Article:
162. Memorandum From the President’s Assistant for National Security Affairs (Brzezinski) to President Carter1


  • Leonard’s December 4th Meeting

Leonard had a fruitful meeting with Acting Foreign Minister Han Nien-lung on December 4th.2 (Foreign Minister Huang Hua has pneumonia.)

We received the Chinese response on the three issues of concern to us:

On our separate non-contradictory statements at the time of normalization: “We can refrain from raising objections to statements by U.S. government leaders expressing their hope to see a peaceful resolution of the Taiwan issue. But in that event the Chinese side will issue a statement declaring that the way of bringing Taiwan back to the embrace of the motherland and reunifying the country is wholly a Chinese internal affair.” In short, the Chinese promise not to contradict our statement and theirs will not refer to forceful recovery.3

On maintenance of commercial and cultural ties with Taiwan through non-governmental means: The Chinese appear to realize this issue is now settled, but they have now asked that “all the so-called official agreements4 concluded with (Taiwan) must be declared null and void.” Additional negotiations are necessary to establish an understanding on how our agreements with Taiwan will be maintained in altered form.

On arms sales to Taiwan: “We have stated our emphatic objection to the U.S. expressed intention of continuing its arms sales to Taiwan after normalization. . . . Since the U.S. is going to establish diplomatic relations with China and change its former China policy, why must it continue to arm the Chiang clique?” The wording strongly implies a Chinese acknowledgement that arms sales will continue; the Chinese “object” but will not let the fact prevent normalization. We will propose a way by which Leonard can test whether this inference is accurate.5

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On the whole, these responses are encouraging. While complete agreement on the three issues has not yet been reached, agreement now exists on the basic dimensions of the normalization formula. Two other positive developments occurred:

—The Chinese tabled a joint communique.6 Hard negotiations on that document now commence. The Chinese accepted the January 1st target date for announcement of recognition.

—Teng Hsiao-ping has asked Leonard to call on him soon.

Issues for Decision:

We are in striking distance of normalization and the Chinese seem prepared to move swiftly in negotiations.

The immediate issues for us to decide concern Leonard’s meeting with Teng:

Should Leonard request that his meeting with Teng be kept private or be made public? A publicly announced meeting will signal that normalization may be at hand.7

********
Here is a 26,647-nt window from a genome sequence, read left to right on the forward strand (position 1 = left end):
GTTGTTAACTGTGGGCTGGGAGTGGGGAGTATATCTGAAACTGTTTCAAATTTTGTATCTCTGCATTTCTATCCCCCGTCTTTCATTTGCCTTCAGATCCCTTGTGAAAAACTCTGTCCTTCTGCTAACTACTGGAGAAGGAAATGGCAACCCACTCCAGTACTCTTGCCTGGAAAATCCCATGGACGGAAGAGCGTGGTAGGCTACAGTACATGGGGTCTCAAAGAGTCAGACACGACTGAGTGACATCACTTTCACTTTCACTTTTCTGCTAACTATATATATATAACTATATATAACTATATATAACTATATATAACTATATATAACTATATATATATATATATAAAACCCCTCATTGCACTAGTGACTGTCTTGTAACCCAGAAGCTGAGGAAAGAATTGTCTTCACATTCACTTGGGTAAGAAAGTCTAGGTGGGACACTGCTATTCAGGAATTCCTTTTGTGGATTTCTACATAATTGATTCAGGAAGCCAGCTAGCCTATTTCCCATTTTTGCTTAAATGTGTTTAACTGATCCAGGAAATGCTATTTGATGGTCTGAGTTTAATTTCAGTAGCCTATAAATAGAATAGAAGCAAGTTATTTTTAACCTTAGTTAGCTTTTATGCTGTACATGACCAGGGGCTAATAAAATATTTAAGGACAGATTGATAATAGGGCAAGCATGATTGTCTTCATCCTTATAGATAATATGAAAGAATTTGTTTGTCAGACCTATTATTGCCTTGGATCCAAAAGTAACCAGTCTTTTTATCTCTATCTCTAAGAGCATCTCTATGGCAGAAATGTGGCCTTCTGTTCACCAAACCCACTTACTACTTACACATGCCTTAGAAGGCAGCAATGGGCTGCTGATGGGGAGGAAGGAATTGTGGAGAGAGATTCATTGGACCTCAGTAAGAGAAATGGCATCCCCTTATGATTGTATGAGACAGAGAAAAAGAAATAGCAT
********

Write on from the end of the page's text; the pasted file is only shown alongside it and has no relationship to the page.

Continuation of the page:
What instructions should be given to Leonard concerning points he should make with Teng. This is an opportunity not to be lost. We are inclined to recommend talking points for your approval which would summarize the areas of agreement and tag the remaining areas to be worked out: 1) How we alter the U.S. agreements now in force with Taiwan; 2) The date upon which embassies will be established; 3) What the text of the communique will actually be; 4) What precisely each side will say upon issuance of the communique.8

—Should Leonard be prepared to table a revised, short and business like communique for Teng’s consideration, should the opportunity present itself?9

—Should Leonard raise the possibility of Teng visiting the United States at the time the joint communique is issued or soon thereafter—encouraging the Chinese to drop their rigid posture that they will not visit here until their embassy actually opens?

We will have a paper for you on these issues tomorrow morning,10 since we believe Leonard’s meeting with Teng will occur soon. Mean[Page 621]while, we must now begin to plan for the Congressional consultations, consultations with Taiwan and Japan, and the public campaign. And State must get cracking to make sure all the legal fine points are ready to go in one month’s time.

  1. Source: Carter Library, National Security Affairs, Staff Material, Office, Outside the System File, Box 51, Chron: 12/6–13/78. Top Secret; Sensitive; Eyes Only. A handwritten “C” at the top of the page indicates that Carter saw the memorandum.
  2. Carter underlined “fruitful meeting.” For Woodcock’s meeting with Han, see Document 159.
  3. Carter wrote, “ok” next to this paragraph.
  4. Carter underlined “official agreements” and wrote a question mark in the margin.
  5. Carter wrote, “ok” next to this paragraph.
  6. The Chinese draft of the joint normalization communiqué was transmitted in backchannel message 215; see footnote 2, Document 159.
  7. In the right margin, Carter wrote, “my present thoughts,” and then drew an arrow to the words “private better,” which he wrote next to this paragraph about whether the meeting with Deng should be kept private.
  8. In the right margin, Carter wrote, “ok” next to this paragraph.
  9. In the right margin, Carter wrote, “yes” next to this and the next paragraph.
  10. No such paper has been found.